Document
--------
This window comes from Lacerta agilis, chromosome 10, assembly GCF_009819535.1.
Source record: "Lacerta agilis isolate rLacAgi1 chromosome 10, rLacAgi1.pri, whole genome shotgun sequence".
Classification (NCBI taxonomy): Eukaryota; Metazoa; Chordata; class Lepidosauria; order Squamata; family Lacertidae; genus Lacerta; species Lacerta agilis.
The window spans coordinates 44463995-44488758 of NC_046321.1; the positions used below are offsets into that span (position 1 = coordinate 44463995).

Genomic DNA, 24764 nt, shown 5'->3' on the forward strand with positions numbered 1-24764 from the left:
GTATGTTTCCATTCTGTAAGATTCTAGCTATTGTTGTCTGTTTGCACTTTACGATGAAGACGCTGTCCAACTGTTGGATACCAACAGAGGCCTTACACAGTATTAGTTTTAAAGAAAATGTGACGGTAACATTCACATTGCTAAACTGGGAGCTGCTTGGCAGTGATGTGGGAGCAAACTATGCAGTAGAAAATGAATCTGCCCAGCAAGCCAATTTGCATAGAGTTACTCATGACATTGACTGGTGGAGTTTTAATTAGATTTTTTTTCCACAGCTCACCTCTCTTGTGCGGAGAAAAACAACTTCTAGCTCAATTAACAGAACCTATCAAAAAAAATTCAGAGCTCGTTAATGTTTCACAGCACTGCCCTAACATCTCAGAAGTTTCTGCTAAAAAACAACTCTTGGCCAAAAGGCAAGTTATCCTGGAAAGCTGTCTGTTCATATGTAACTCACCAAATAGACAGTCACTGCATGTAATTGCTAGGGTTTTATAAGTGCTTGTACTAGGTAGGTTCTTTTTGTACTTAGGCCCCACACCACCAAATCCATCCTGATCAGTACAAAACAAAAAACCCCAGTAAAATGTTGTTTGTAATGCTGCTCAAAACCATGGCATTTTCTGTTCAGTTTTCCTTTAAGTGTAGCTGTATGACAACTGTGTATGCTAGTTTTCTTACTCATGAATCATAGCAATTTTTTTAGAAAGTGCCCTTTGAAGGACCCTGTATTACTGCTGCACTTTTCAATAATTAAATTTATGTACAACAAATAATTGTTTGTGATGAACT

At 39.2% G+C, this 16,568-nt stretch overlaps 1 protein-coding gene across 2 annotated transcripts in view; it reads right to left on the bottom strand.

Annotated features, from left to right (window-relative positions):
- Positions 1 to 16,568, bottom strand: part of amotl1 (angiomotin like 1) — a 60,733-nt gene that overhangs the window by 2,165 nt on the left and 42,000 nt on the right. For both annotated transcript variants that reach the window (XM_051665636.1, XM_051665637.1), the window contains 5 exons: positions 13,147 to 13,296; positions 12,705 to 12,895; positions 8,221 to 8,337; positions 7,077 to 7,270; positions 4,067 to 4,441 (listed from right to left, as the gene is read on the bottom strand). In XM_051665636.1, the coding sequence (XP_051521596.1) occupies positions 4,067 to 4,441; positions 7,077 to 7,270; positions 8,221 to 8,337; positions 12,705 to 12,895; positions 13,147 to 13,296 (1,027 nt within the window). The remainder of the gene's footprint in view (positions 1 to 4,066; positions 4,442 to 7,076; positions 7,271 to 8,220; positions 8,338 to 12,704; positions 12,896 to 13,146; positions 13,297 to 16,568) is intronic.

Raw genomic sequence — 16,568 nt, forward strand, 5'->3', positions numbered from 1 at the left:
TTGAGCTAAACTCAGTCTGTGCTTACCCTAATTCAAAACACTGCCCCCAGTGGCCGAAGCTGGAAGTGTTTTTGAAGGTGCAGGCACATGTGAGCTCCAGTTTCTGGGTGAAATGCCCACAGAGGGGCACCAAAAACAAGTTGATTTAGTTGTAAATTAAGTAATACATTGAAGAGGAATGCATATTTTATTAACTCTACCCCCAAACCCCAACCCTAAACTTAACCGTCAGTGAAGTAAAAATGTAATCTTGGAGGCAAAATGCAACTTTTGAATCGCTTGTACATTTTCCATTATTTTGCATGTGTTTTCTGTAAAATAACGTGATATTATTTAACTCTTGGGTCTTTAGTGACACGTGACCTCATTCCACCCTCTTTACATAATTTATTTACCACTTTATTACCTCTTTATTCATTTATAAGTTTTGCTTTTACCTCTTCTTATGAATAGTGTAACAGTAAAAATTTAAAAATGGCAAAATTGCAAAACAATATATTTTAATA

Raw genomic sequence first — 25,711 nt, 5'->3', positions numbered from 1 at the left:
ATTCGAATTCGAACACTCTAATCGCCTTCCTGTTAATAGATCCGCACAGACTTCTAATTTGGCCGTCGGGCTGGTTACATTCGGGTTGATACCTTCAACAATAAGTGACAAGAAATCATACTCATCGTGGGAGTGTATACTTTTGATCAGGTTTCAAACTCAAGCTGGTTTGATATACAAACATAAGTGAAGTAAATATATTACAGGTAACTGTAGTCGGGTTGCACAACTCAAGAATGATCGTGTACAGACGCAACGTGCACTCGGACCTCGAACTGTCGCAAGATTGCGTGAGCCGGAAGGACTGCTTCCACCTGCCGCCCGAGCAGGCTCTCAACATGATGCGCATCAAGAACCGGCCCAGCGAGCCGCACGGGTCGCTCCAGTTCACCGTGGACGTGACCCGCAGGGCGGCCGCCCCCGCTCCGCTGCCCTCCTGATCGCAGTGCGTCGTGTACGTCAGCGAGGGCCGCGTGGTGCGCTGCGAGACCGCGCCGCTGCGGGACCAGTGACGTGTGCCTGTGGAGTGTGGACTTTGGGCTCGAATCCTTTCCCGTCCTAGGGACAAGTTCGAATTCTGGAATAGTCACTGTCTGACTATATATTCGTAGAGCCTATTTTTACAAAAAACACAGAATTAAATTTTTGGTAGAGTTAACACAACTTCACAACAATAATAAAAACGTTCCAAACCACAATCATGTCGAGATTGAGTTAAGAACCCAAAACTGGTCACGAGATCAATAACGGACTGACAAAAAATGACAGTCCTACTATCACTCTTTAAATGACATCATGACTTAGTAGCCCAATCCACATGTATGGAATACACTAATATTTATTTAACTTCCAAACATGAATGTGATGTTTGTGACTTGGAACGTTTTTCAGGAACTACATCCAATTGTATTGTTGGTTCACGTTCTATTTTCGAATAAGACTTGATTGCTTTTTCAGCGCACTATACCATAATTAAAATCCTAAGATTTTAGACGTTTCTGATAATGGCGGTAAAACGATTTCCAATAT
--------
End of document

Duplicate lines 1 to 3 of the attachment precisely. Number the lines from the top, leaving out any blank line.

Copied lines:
This window comes from Lacerta agilis, chromosome 10, assembly GCF_009819535.1.
Source record: "Lacerta agilis isolate rLacAgi1 chromosome 10, rLacAgi1.pri, whole genome shotgun sequence".
Classification (NCBI taxonomy): Eukaryota; Metazoa; Chordata; class Lepidosauria; order Squamata; family Lacertidae; genus Lacerta; species Lacerta agilis.